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George L. Carter Railroad Museum

East Tennessee State University


George L. Carter Museum and NRHS Steam Rail Excursion: Tuckasegee River Excursion on the Great Smoky Mountain Railroad.

On Saturday, November 12, the George L Carter Chapter of the NRHS and the George L. Carter Railroad Museum, ETSU, will sponsor a "STEAM RAIL EXCURSION" on the Great Smoky Mountains Railroad.

Join us for a relaxing train ride through quiet countryside on your way to small town life in western North Carolina on the Tuckasegee River Excursion. Departing from Bryson City, this 4-hour excursion travels 32 miles round-trip to Dillsboro and back to the Bryson City Depot. Pass by the famous movie set of The Fugitive starring Harrison Ford!

More information on the Events page...


About the Museum

November, which is National Model Railroad Month, marks the anniversary of the 2007 dedication of the George L. Carter Railroad Museum at East Tennessee State University.

Annually thousands of visitors enjoy the museum’s displays, which include historic prototype railroad memorabilia, toy trains and model railroading locomotives, rolling stock, and structures. Four large operating layouts in three different scales provide viewing enjoyment in the museum’s 5,000 sq. ft. of exhibit space.

The museum’s model railroads are operated by volunteers from the Mountain Empire Model Railroader club  (MEMRR) who provide information about local historic railroads and knowledgeable tips on the basics of model railroading. In addition, two railroad historical societies are affiliated with the museum; the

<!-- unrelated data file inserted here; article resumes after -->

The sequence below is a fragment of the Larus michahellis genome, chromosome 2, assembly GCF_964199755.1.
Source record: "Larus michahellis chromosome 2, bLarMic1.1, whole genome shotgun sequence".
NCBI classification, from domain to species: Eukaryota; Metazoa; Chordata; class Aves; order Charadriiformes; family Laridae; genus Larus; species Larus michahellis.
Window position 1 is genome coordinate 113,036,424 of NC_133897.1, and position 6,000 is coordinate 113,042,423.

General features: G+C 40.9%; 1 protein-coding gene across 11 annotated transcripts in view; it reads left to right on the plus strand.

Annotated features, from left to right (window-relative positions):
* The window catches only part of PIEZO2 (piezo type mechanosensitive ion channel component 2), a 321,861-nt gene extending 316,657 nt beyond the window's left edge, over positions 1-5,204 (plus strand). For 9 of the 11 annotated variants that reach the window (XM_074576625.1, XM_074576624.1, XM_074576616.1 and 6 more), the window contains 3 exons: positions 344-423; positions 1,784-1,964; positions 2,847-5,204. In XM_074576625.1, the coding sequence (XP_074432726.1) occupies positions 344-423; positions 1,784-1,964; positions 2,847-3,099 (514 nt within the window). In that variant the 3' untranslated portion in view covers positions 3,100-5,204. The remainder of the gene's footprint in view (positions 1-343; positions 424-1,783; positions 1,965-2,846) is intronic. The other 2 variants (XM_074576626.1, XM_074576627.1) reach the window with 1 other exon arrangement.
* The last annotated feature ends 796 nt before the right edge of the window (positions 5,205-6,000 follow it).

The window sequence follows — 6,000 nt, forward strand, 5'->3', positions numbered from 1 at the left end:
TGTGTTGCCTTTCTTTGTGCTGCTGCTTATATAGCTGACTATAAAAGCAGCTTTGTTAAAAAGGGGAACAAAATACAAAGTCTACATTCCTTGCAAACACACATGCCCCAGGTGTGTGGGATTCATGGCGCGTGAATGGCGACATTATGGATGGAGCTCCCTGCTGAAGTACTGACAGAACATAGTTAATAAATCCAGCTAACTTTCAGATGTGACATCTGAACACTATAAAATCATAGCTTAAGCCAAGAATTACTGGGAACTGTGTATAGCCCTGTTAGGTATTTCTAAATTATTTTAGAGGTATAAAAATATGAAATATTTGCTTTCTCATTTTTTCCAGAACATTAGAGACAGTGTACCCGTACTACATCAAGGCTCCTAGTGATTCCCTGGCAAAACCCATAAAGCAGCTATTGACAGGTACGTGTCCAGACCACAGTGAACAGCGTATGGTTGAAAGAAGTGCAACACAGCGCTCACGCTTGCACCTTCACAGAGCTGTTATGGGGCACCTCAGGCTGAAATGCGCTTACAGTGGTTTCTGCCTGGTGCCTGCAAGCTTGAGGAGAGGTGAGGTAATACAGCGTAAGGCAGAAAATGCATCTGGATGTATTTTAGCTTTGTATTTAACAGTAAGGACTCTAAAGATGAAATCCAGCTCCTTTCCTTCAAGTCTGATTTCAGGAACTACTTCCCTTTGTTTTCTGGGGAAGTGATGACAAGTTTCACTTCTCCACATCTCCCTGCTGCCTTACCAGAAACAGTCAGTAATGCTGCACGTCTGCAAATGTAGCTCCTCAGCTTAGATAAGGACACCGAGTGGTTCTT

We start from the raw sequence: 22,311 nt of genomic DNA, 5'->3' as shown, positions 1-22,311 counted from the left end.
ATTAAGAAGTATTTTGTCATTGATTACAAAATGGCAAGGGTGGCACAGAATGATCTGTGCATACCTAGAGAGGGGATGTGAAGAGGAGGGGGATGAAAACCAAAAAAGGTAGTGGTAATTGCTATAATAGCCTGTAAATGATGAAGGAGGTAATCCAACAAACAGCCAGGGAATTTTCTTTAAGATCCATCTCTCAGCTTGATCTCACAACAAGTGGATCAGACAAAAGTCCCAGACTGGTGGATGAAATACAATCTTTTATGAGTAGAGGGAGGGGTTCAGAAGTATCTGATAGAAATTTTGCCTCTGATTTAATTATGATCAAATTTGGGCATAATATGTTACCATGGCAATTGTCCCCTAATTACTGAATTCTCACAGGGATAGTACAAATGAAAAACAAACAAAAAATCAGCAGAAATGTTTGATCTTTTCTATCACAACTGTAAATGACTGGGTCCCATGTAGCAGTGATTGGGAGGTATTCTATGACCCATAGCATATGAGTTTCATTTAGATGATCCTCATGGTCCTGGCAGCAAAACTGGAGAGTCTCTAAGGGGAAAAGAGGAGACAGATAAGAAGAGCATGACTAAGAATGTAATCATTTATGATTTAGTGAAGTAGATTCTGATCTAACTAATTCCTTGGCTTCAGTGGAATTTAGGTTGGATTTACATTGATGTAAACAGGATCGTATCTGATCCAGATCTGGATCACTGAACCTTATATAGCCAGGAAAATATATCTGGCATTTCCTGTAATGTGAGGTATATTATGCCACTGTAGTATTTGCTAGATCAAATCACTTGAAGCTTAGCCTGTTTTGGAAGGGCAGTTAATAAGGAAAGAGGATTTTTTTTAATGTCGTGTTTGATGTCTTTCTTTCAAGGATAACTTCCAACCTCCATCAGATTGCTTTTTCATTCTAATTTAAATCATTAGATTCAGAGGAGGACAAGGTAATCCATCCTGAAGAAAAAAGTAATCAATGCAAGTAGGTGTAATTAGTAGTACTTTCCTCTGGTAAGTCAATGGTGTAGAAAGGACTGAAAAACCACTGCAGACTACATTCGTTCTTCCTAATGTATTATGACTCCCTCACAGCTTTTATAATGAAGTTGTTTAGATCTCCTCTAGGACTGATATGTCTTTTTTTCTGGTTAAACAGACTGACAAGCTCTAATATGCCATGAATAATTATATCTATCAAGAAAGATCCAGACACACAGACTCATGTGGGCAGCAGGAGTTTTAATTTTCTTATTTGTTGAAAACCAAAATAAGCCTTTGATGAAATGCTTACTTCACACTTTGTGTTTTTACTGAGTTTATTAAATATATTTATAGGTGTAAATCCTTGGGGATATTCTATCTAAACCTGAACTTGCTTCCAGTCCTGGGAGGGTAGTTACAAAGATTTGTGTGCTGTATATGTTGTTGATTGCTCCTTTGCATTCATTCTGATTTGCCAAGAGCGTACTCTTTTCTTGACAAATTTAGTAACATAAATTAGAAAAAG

George L. Carter Chapter National Railway Historical Society and the East Tennessee & Western North Carolina Railroad Historical Society.

Devoted to the region’s historical ties to railroads, the museum is dedicated to the memory of George L. Carter who built the Clinchfield Railroad through 277 miles of mountainous terrain to carry coal from Eastern Kentucky to the Carolina Piedmont. In 1909, when the state’s selection committee visited the area while searching for a site for a proposed teachers college, Carter offered his 120-acre farm and $100,000 toward the establishment of the normal school, which became ETSU.  There is no admission charge but donations are welcome. 

Watch the promotional reel highlighting the George L. Carter Railroad Museum at East Tennessee State University.

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carter railroad model

carter railroad model

carter railroad model

carter railroad model
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